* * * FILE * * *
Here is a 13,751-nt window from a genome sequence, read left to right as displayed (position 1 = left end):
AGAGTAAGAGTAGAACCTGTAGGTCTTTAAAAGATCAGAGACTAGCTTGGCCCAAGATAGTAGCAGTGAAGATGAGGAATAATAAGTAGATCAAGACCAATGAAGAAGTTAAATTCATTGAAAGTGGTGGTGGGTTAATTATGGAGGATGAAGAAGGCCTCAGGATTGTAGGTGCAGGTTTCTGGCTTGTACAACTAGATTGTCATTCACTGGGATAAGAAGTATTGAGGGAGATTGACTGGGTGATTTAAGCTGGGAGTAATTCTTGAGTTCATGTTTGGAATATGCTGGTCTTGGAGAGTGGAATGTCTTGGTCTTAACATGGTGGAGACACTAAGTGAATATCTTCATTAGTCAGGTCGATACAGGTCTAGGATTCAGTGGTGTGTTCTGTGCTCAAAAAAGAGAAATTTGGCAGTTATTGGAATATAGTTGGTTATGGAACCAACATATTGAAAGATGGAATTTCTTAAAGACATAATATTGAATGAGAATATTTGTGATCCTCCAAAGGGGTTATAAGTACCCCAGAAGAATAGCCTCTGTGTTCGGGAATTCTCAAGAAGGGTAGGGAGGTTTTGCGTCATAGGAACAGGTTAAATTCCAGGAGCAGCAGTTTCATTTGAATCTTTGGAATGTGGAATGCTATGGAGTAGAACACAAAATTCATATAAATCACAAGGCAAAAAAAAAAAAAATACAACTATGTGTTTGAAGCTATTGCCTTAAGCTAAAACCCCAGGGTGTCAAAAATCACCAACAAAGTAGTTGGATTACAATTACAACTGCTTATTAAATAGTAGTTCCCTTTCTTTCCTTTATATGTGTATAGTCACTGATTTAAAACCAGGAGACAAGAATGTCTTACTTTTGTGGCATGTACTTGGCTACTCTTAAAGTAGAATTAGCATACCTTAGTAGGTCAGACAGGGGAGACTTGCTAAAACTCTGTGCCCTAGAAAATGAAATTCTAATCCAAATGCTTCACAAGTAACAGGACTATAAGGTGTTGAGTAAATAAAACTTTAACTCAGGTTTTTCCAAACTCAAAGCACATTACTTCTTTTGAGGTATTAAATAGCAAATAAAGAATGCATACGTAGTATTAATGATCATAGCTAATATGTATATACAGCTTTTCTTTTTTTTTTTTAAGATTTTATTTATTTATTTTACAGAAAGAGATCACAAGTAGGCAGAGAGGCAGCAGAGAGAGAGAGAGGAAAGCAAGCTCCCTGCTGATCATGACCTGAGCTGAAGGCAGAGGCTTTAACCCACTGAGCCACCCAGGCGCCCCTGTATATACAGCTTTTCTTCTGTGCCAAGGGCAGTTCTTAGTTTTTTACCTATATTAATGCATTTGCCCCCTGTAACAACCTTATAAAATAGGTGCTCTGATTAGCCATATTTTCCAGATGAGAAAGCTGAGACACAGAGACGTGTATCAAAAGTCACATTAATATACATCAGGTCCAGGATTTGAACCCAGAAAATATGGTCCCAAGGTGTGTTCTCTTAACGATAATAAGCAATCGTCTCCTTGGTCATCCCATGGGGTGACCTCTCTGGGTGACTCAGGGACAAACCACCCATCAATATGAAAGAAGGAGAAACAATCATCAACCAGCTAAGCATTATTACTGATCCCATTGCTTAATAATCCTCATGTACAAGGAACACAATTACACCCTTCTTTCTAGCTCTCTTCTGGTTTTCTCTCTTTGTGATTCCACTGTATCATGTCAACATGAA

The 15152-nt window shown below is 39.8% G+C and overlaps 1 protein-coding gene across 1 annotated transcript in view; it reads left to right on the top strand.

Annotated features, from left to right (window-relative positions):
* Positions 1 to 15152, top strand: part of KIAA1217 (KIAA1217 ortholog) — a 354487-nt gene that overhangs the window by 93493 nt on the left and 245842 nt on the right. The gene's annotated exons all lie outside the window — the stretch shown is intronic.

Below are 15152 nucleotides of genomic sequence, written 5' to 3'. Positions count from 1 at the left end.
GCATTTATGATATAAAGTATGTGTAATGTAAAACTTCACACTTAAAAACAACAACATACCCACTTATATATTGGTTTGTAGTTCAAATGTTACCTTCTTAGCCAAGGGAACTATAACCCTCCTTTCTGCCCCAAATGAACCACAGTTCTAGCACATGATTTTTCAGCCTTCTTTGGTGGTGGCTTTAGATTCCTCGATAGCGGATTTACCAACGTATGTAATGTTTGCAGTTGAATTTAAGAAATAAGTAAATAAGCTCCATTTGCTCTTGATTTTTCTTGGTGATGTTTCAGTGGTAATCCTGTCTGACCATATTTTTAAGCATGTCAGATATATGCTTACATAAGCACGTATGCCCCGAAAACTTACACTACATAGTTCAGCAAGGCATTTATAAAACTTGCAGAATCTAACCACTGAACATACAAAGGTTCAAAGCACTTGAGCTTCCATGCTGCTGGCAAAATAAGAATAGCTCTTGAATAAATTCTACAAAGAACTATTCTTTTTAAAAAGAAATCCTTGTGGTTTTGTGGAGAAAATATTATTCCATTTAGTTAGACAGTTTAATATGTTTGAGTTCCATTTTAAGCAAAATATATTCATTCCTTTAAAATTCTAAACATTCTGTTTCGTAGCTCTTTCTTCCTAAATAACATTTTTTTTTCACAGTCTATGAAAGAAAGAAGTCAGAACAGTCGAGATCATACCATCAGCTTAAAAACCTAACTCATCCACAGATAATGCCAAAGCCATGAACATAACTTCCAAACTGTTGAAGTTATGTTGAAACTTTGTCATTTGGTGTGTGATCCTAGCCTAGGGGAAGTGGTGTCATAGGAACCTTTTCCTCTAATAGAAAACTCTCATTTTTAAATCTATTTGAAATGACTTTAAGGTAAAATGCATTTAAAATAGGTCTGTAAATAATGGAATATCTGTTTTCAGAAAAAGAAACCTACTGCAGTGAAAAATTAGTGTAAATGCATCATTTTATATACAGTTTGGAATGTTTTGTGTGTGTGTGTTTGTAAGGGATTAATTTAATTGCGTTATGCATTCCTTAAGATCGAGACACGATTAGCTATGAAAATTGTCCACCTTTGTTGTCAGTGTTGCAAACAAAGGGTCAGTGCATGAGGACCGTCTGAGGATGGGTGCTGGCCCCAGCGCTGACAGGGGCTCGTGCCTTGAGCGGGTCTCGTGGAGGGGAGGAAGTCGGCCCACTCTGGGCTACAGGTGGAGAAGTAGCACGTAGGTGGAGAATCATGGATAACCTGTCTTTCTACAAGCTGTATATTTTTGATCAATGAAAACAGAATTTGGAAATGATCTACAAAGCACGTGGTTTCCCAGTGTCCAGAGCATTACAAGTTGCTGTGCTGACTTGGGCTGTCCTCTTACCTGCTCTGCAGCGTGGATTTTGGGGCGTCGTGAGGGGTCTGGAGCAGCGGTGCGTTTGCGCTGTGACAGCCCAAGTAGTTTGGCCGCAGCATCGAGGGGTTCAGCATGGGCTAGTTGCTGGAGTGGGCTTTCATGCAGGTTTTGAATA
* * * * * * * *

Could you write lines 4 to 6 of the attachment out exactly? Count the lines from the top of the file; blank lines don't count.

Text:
Annotated features, from left to right (window-relative positions):
* Positions 1 to 15152, top strand: part of KIAA1217 (KIAA1217 ortholog) — a 354487-nt gene that overhangs the window by 93493 nt on the left and 245842 nt on the right. The gene's annotated exons all lie outside the window — the stretch shown is intronic.

Below are 15152 nucleotides of genomic sequence, written 5' to 3'. Positions count from 1 at the left end.